The SophosLabs 2017 malware forecast warned that smartphone infections are skyrocketing, especially in Android devices. The latest Nokia threat report backs up that assessment, showing how mobile malware spread faster than any other sinister code last year. Among other things, the report said:
- Android phones and tablets accounted for 81% of primary targets.
- Malware infected approximately 1.35% of all mobile devices in October – the most since Nokia started tracking it in 2012.
- Overall infection rates rose 63% sequentially in the second half of 2016.
- Smartphones were the top malware targets by a large margin, making up 85% of all mobile device infections in the second half of the year.
- Smartphone malware attacks surged nearly 400% over the previous year.
- Far fewer attacks targeted iOS-based phones – just 4%. The dominant malware in those cases was Spyphone, software that tracks the users’ calls, social media apps, text messages and GPS locations.
Meanwhile, Nokia’s report cited major vulnerabilities in devices connected to the Internet of Things (IoT). The best example of that came in the form of October’s coordinated assault against Dyn, one of several companies hosting the the Domain Name System (DNS). In that attack, Mirai malware was used to hijack internet-facing webcams and other devices to turn them into massive botnets that were then pointed at Dyn. The attack crippled such major sites as Twitter, Paypal, Netflix and Reddit.
Android under siege
Nokia’s finding that Android devices are a top target matches up with what SophosLabs reported in its malware forecast, released in February during RSA Conference 2017. SophosLabs analysis systems processed more than 8.5m suspicious Android applications in 2016. More than half of them were either malware or potentially unwanted applications (PUA), including poorly behaved adware.
When the lab reviewed the top 10 malware families targeting Android, Andr/PornClk was the biggest, accounting for more than 20% of the cases reviewed in 2016. Andr/CNSMS, an SMS sender with Chinese origins, was the second largest (13% of cases), followed by Andr/ DroidRT, an Android rootkit (10%), and Andr/SmsSend (8%).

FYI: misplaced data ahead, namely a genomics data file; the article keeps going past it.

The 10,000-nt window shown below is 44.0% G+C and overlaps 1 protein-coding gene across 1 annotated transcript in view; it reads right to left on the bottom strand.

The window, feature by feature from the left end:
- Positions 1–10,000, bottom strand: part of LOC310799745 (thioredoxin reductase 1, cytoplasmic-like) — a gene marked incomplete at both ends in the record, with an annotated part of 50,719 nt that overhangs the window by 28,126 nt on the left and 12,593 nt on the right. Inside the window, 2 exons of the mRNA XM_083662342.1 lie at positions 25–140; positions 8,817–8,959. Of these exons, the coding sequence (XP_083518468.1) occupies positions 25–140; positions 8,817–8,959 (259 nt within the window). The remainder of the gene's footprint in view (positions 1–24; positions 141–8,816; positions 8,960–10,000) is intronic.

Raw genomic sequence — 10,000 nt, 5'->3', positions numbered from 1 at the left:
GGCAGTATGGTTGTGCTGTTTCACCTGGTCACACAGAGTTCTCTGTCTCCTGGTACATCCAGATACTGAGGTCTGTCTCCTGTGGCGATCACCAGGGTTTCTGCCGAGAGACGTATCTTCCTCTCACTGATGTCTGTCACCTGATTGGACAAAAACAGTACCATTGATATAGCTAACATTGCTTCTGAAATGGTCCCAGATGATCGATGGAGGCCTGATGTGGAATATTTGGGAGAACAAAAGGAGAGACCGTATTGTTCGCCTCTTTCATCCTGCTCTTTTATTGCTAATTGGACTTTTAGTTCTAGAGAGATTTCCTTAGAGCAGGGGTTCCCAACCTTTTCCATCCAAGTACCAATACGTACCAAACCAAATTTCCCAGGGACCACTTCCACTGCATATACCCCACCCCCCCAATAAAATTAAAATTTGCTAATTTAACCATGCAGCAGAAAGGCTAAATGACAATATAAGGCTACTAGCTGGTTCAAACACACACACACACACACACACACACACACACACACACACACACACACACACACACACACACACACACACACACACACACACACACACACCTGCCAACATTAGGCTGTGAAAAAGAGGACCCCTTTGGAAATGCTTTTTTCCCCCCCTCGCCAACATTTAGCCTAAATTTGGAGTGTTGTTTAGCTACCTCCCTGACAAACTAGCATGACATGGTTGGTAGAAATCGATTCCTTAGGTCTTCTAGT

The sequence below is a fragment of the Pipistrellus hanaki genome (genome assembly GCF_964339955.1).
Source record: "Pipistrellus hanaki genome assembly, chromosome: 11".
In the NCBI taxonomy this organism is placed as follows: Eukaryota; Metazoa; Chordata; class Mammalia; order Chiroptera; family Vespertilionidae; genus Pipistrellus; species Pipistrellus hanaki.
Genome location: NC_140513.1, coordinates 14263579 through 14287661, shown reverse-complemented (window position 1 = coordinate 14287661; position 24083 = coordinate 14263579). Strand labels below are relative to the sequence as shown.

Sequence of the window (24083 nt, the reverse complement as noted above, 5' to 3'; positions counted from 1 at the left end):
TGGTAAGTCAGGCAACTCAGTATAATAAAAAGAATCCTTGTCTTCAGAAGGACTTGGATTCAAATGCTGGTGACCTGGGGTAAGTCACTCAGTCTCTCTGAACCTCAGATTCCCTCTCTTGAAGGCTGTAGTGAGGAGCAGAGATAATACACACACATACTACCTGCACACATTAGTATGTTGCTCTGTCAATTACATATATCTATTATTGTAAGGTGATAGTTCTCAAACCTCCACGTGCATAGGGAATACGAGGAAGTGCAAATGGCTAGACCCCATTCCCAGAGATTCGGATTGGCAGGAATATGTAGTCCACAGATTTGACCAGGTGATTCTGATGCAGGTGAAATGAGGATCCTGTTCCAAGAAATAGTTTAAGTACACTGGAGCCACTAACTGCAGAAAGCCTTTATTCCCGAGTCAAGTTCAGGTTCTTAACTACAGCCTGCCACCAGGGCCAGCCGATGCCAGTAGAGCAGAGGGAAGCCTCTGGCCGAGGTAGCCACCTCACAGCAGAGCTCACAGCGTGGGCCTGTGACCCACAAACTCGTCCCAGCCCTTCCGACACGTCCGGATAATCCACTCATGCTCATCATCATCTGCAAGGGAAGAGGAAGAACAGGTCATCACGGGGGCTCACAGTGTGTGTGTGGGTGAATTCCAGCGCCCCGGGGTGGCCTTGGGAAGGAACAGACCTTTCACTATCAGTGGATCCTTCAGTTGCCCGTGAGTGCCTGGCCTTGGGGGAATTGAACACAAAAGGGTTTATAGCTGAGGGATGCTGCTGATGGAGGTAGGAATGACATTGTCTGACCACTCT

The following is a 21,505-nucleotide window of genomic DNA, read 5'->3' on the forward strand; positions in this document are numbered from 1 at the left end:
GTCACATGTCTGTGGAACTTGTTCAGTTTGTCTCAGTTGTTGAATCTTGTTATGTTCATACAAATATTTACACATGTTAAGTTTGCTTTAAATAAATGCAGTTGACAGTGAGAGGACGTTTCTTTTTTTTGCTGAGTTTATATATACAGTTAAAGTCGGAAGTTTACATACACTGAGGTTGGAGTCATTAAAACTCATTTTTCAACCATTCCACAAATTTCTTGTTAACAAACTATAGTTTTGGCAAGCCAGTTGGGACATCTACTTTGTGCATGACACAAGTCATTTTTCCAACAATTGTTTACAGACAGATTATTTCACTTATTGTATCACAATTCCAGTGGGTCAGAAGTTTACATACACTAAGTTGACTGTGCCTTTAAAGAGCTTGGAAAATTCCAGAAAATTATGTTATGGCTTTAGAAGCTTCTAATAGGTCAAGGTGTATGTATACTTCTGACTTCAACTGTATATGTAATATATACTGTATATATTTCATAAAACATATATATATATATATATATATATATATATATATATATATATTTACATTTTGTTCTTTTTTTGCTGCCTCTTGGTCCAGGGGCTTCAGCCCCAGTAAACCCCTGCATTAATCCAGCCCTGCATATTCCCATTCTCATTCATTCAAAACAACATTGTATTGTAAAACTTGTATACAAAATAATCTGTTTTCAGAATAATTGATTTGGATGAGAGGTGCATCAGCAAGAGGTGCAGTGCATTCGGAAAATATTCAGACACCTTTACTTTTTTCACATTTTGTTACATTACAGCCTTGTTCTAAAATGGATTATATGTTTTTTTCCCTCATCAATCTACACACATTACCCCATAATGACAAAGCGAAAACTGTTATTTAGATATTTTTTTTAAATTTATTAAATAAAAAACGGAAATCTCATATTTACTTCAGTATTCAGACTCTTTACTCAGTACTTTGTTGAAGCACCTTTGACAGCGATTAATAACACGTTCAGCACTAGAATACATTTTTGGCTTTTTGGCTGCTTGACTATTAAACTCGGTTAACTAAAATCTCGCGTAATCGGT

In addition to malware, Android was found vulnerable to a variety of hacking techniques. In one such case, researchers found that attackers can crack Pattern Lock within five attempts by using video and computer vision algorithm software.
Earlier this month, meanwhile, researchers at Palo Alto Networks discovered 132 Android apps on Google Play tainted with hidden IFrames linking to malicious domains in their local HTML pages. Interestingly, the malware was Windows-based. SophosLabs showed additional research tracing that malware back to a developer who goes by the name Nandarok.
Though Android security risks remain pervasive, there’s plenty users can do to minimize their exposure, especially when it comes to the apps they choose.
- Stick to Google Play. It isn’t perfect, but Google does put plenty of effort into preventing malware arriving in the first place, or purging it from the Play Store if it shows up. In contrast, many alternative markets are little more than a free-for-all where app creators can upload anything they want, and frequently do.
- Consider using an Android anti-virus. By blocking the install of malicious and unwanted apps, even if they come from Google Play, you can spare yourself lots of trouble.
- Avoid apps with a low reputation. If no one knows anything about a new app yet, don’t install it on a work phone, because your IT department won’t thank you if something goes wrong.
- Patch early, patch often. When buying a new phone model, check the vendor’s attitude to updates and the speed that patches arrive. Why not put “faster, more effective patching” on your list of desirable features, alongside or ahead of hardware advances such as “cooler camera” and “funkier screen”?